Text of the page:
“The first 30 divisions are due to the 3rd century BC Egyptian priest Maneitho, and appeared in his now-lost work Aegyptaiaca, which was perhaps written for the Greek-speaking Ptolemaic ruler of Egypt. The names of the last two, the short-lived 31st Dynasty and the longer-lasting Ptolemaic Dynasty, are later coinings.” ref

“While widely used and useful, the system does have its shortcomings. Some dynasties only ruled part of Egypt and existed concurrently with other dynasties based in other cities. The 7th might not have existed at all, the 10th seems to be a continuation of the 9th, and there might have been one or several Upper Egyptian Dynasties before the 1st Dynasty.” ref

Ancient Egypt Dynasty I Thinis 3100 BC-2900 BCE, 200 years? *Narmer*

“The title “Pharaoh” is used for those rulers of Ancient Egypt who ruled after the unification of Upper and Lower Egypt by Narmer during the Early Dynastic Period, approximately 3100 BC. However, the specific title “Pharaoh” was not used to address the kings of Egypt by their contemporaries until the rule of Merneptah in the 19th Dynasty, c. 1200 BC. Along with the title Pharaoh for later rulers, there was an Ancient Egyptian royal titulary used by Egyptian kings which remained relatively constant during the course of Ancient Egyptian history, initially featuring a Horus name, a Sedge and Bee (nswt-bjtj) name and a Two Ladies (nbtj) name, with the additional Golden Horus, nomen and prenomen titles being added successively during later dynasties.” ref

“Egypt was continually governed, at least in part, by native pharaohs for approximately 2500 years, until it was conquered by the Kingdom of Kush in the late 8th century BCE, whose rulers adopted the traditional pharaonic titulature for themselves. Following the Kushite conquest, Egypt experienced another period of independent native rule before being conquered by the Achaemenid Empire, whose rulers also adopted the title of “Pharaoh”. The last native pharaoh of Egypt was Nectanebo II, who was pharaoh before the Achaemenids conquered Egypt for a second time.” ref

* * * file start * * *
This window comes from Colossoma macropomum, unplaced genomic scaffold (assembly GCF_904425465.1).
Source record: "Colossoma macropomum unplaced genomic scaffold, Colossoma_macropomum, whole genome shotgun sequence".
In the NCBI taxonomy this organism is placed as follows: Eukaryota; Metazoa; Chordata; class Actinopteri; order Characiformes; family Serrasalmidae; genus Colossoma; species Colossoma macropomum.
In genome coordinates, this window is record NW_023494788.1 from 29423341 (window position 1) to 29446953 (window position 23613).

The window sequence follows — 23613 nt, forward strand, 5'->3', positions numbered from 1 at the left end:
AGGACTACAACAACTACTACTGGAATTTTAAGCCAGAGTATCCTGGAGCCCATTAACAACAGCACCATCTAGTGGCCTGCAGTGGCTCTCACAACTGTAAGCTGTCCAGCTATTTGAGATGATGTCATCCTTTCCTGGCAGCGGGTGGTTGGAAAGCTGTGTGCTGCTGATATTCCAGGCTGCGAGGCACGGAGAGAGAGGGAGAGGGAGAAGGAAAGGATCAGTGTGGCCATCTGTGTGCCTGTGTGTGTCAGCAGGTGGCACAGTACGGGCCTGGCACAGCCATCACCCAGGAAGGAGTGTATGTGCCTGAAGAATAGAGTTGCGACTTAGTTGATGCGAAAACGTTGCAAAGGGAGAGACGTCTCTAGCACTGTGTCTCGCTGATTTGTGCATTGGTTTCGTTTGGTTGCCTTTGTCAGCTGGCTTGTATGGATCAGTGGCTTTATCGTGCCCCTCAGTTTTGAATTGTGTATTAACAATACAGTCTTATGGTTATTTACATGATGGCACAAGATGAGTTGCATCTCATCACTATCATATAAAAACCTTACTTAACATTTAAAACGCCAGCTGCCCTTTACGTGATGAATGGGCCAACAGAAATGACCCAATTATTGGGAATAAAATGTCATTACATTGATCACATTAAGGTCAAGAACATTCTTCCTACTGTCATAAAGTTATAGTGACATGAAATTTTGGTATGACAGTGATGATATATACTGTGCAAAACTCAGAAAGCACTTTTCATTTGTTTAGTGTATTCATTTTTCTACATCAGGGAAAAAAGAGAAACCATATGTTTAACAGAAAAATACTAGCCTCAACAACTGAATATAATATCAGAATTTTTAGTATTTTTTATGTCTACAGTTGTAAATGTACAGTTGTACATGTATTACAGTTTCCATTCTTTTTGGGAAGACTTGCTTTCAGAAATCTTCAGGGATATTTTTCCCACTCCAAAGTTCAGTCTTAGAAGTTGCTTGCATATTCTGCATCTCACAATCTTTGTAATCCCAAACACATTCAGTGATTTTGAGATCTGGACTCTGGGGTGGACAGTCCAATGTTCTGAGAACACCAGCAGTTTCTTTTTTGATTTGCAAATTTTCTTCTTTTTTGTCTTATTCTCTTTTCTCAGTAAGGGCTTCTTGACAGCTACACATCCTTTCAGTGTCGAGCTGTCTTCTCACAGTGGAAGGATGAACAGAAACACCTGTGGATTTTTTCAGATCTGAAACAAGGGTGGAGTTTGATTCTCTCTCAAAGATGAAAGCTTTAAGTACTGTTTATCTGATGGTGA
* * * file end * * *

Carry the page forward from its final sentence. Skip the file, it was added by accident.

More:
“Achaemenid rule over Egypt came to an end through the conquests of Alexander the Great in 332 BCE, after which it was ruled by the Hellenic Pharaohs of the Ptolemaic Dynasty. Their rule, and the independence of Egypt, came to an end when Egypt became a province of Rome in 30 BCE. Augustus and subsequent Roman emperors were styled as Pharaoh when in Egypt until the reign of Maximinus Daza in 314 CE.” ref

“The dates given in this list of pharaohs are approximate. They are based primarily on the conventional chronology of Ancient Egypt, mostly based on the Digital Egypt for Universities[3] database developed by the Petrie Museum of Egyptian Archaeology, but alternative dates taken from other authorities may be indicated separately.” ref

Dynasties in Ancient China

Dynasties in Chinese history, or Chinese dynasties, were hereditary monarchical regimes that ruled over China during much of its history. From the inauguration of dynastic rule by Yu the Great in circa 2070 BCE or 4,091 years ago to the abdication of the Xuantong Emperor on 12 February 1912 in the wake of the Xinhai Revolution, China was ruled by a series of successive dynasties. Dynasties of China were not limited to those established by ethnic Han—the dominant Chinese ethnic group—and its predecessor, the Huaxia tribal confederation, but also included those founded by non-Han peoples.” ref 

“Dividing Chinese history into periods ruled by dynasties is a convenient method of periodization. Accordingly, a dynasty may be used to delimit the era during which a family reigned, as well as to describe events, trends, personalities, artistic compositions, and artifacts of that period. For example, porcelain made during the Ming dynasty may be referred to as “Ming porcelain”. The word “dynasty” is usually omitted when making such adjectival references.” ref

“The longest-reigning orthodox dynasty of China was the Zhou dynasty, ruling for a total length of 789 years, albeit it is divided into the Western Zhou and the Eastern Zhou in Chinese historiography, and its power was drastically reduced during the latter part of its rule. The largest orthodox Chinese dynasty in terms of territorial size was either the Yuan dynasty or the Qing dynasty, depending on the historical source.” ref

“Chinese dynasties often referred to themselves as “Tiāncháo” (天朝; “Celestial Dynasty” or “Heavenly Dynasty”). As a form of respect and subordination, Chinese tributary states referred to Chinese dynasties as “Tiāncháo Shàngguó” (天朝上國; “Celestial Dynasty of the Lofty State”) or “Tiāncháo Dàguó” (天朝大國; “Celestial Dynasty of the Great State”).” ref

Monarch/King/ Supreme Ruler